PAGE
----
Anger as trees and shrubs chopped down at multi-million pound warehouse project
PUBLISHED: 16:08 08 November 2020 | UPDATED: 17:58 08 November 2020
Planning officials are investigating after part of a row of established trees and shrubs lining a footpath on the edge of an enormous building site were ripped out.
The vegetation was alongside the footpath and cycleway leading from a footbridge over the A14 Port of Felixstowe Road to Clickett Hill Road, on the border of Felixstowe and Trimley St Mary, where developers Uniserve are constructing an 11.5-acre warehouse.
Walkers and cyclists have been incensed to see that shrubs and trees have been cut down which had formed a hedge to screen the building site and, when completed, the new development from view and had provided a pleasant green corridor, part of a network of country paths and cycle routes.
One walker said: “It is vicious and unnecessary destruction – I could not believe it. No-one can tell me why it has been done. It has ruined this path, which was a nice link to the countryside beyond, and wil take years to grow back even if it is replanted.”
Another walker said: “It’s awful. The mystery is why they have only grubbed out half of the line of trees and shrubs, unless the council stepped in and stopped them going further.”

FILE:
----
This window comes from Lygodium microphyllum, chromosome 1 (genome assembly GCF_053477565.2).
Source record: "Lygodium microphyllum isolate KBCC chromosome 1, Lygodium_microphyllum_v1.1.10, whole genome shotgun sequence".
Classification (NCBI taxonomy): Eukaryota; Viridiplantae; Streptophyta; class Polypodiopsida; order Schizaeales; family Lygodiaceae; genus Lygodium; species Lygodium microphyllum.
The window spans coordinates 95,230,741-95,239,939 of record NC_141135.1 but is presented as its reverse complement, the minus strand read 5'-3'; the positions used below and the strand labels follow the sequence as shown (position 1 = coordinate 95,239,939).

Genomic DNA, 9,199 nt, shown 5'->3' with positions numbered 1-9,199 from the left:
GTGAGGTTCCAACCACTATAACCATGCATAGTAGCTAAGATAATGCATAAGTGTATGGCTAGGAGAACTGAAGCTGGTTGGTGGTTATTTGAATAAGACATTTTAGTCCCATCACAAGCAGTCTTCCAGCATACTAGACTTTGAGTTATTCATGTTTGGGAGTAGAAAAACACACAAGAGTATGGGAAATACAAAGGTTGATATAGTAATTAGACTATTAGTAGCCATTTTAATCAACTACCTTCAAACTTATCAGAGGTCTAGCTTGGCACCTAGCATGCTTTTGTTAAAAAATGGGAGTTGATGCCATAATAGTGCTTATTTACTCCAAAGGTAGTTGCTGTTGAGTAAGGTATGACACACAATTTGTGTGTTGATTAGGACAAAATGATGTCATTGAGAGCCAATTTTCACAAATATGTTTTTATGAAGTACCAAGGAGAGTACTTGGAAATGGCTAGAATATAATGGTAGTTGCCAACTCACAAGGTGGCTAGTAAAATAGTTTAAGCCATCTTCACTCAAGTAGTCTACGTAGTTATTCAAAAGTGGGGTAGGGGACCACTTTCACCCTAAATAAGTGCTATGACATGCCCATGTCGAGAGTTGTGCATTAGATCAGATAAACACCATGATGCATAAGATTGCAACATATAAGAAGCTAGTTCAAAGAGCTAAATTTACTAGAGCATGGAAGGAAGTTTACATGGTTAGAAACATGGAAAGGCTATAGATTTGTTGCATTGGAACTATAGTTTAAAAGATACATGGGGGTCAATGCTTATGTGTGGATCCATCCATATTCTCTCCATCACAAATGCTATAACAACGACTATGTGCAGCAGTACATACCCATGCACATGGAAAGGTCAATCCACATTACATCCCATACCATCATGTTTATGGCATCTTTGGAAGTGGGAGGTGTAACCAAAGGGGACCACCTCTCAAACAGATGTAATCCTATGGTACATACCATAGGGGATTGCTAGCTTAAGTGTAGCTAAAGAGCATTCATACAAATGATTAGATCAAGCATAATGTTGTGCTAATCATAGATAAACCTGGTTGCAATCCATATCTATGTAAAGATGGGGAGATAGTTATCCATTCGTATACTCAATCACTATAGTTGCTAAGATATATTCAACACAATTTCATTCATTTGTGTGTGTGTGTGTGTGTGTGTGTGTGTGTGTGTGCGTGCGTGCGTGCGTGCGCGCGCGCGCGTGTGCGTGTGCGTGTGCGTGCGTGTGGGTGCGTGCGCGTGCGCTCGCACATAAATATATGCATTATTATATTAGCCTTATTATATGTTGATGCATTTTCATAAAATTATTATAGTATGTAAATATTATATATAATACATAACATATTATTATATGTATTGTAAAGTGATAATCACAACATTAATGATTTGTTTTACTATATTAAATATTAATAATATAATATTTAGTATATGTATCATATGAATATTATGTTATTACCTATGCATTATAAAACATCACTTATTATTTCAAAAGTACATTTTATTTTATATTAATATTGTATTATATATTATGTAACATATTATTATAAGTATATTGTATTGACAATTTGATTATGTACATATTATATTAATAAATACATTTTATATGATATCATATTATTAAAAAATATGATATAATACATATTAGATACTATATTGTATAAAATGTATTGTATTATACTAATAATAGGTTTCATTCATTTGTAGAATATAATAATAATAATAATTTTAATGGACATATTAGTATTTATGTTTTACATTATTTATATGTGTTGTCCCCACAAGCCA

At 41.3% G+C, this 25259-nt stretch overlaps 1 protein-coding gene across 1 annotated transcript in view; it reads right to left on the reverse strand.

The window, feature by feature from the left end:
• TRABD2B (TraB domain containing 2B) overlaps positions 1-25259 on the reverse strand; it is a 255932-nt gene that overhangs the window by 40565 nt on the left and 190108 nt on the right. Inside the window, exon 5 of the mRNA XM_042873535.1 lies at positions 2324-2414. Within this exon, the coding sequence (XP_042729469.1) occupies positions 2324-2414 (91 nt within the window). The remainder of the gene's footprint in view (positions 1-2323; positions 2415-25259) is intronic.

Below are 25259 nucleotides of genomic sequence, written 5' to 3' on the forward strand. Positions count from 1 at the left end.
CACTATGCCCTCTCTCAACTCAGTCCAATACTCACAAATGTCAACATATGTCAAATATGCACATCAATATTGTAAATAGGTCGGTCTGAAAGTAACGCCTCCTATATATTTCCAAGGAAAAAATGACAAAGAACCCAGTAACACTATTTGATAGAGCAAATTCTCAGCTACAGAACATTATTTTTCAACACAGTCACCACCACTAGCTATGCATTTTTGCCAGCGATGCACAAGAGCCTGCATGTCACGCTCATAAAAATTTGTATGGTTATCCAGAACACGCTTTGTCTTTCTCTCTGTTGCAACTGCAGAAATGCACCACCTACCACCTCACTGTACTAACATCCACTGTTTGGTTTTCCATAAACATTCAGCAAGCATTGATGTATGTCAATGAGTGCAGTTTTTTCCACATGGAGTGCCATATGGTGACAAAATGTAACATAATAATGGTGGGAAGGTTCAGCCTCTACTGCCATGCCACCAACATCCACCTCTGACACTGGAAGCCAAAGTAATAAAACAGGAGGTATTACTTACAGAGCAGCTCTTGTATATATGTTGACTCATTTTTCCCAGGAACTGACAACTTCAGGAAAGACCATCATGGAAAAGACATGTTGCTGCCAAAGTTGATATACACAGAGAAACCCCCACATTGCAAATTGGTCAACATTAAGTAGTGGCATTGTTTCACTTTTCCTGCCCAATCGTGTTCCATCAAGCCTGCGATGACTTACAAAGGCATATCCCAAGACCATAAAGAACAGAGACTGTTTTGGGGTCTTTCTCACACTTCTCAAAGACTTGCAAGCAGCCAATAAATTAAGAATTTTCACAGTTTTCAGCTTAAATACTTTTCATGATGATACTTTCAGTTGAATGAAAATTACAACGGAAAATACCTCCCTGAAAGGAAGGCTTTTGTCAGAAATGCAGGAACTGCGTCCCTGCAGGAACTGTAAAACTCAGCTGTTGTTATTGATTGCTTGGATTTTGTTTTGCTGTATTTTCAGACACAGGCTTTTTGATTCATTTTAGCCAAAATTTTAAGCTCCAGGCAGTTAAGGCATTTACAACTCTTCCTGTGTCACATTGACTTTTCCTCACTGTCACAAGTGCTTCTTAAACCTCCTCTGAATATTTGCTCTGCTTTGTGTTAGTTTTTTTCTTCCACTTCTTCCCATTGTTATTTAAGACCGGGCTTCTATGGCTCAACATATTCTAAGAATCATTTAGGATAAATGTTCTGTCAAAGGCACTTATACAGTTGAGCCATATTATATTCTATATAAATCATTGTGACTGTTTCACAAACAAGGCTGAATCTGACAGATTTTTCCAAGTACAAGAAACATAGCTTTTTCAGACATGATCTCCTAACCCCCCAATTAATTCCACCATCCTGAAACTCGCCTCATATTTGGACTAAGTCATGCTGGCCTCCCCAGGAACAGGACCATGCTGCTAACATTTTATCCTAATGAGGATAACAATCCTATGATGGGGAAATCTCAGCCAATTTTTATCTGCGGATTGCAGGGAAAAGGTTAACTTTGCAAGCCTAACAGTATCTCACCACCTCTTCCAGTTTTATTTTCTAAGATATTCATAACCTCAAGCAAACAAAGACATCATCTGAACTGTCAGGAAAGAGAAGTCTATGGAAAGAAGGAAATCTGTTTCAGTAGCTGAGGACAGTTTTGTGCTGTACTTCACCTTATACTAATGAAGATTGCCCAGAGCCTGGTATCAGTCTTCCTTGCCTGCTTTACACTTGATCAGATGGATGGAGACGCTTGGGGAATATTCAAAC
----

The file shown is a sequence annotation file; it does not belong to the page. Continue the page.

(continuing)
Port Ward councillor Graham Newman said he could not see why the trees had been ripped out.
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He said: “It was quite a pleasant glade of trees to walk through, linking up with other paths into the countryside. With the development going on we need the trees rather than removing them like that. Certainly we want to see these trees replanted as soon as is practicable and do not want to see any more ripped out – those are the assurances we want at the very least from the enforcement team.”
Mr Newman has written to East Suffolk Council head of planning services Liz Beighton and cabinet member for the environment, James Mallinder, about the matter and also alerted Trimley parish councillors.
Fellow ward councillor Stuart Bird said he had visited the site and seen what had happened but did not know the reasons behind it – or whether it was part of the original planning permission.
However, he also wanted to see the trees replanted when the project was completed as part of landscaping for the 26-acre site.East Sufolk Council said: “All we can say at this point is that we are aware and we’re looking into the matter.”
The project – which is expected to create up to 500 jobs – will see a warehouse the size of six football pitches built and which will be able to handle more than 100 lorries at loading bays at once.
Uniserve has been planning the project for six years but it has been beset by problems, including a huge escalation in the original £45m price and uncertainty in the financial markets following the Brexit vote which meant finance houses were very reluctant to lend cash needed to build the warehouse until the way ahead between the UK and continental Europe was more certain.
It will include a large freezer store component (a major expansion for the firm’s Felixstowe-based Seafast business) together with general portcentric warehouse operations.
Uniserve has been approached for comment about the removal of the trees and shrubs.
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